Oxytocin plasma levels in the systemic and cavernous blood of healthy males during different penile conditions

World J Urol. 2003 May;20(6):323-6. doi: 10.1007/s00345-002-0300-5. Epub 2002 Oct 17.


It is well established that transmitters of the nonadrenergic-noncholinergic (NANC) system are involved in the control of sexual arousal and penile erection in healthy males. The proerectile activity of dopamine D1/D2 receptor agonist apomorphine-HCl (IXENSE, UPRIMA) involves oxytocinergic pathways descending from the hypothalamus to the brain stem and spinal autonomic centers. Although it has been demonstrated that injection of oxytocin into the paraventricular nucleus and the hippocampus produces penile erection in rats, the significance of the peptide in the control of sexual arousal and penile erection in man has been, up until now, only poorly evaluated. The present study was undertaken to determine whether oxytocin (OT) plasma levels alter in the systemic and cavernous blood of healthy males under different penile conditions (flaccidity, tumescence, rigidity, detumescence). Twenty-five healthy adult males were exposed to visual and tactile erotic stimuli in order to elicit penile tumescence and rigid erection. Blood was taken from the corpus cavernosum (CC) and the cubital vein (CV) during penile flaccidity, tumescence, rigidity and detumescence. Following extraction from plasma aliqouts, oxytocin was measured by means of a radioimmunoassay. An increase was observed in the mean OT plasma levels in the systemic and cavernous blood when the flaccid penis became tumescent (CC: from 66.7+/-34 to 75+/-44 pg/ml; CV: from 71+/-41 to 79+/-49.5 pg/ml). From tumescence to rigidity, OT further rose in the cavernous blood (to 81+/-58 pg/ml), whereas it remained unaltered in the systemic circulation. During detumescence, oxytocin plasma levels dropped in the cavernous but again increased in the systemic blood (to 94+/-49 pg/ml). Our results support the hypothesis of a pivotal role of OT in the mechanism of male sexual arousal and penile erection and provide a rationale for the use of apomorphine in the treatment of erectile dysfunction.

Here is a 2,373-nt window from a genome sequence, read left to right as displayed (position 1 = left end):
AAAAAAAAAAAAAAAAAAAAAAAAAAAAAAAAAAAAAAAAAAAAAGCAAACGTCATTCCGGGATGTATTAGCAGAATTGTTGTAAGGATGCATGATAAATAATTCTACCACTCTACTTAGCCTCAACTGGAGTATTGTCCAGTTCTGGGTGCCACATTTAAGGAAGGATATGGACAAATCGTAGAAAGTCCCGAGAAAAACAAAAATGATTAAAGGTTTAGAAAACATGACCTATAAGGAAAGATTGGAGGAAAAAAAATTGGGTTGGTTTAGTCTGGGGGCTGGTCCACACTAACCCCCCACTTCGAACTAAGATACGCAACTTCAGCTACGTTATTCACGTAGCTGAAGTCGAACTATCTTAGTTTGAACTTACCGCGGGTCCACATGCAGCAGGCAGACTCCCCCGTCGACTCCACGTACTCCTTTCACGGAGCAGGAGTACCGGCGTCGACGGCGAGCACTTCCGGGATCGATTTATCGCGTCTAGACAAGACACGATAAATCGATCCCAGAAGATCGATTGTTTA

Publication types

  • Research Support, Non-U.S. Gov't

MeSH terms

  • Adult
  • Arousal / drug effects
  • Arousal / physiology*
  • Erectile Dysfunction / blood*
  • Erectile Dysfunction / drug therapy
  • Erectile Dysfunction / physiopathology*
  • Humans
  • Male
  • Muscle Contraction / drug effects
  • Muscle Contraction / physiology
  • Muscle, Smooth, Vascular / drug effects
  • Muscle, Smooth, Vascular / physiology
  • Oxytocin / blood*
  • Oxytocin / pharmacology
  • Oxytocin / therapeutic use
  • Penile Erection / drug effects
  • Penile Erection / physiology*
  • Penis / drug effects
  • Penis / physiology
  • Reference Values


  • Oxytocin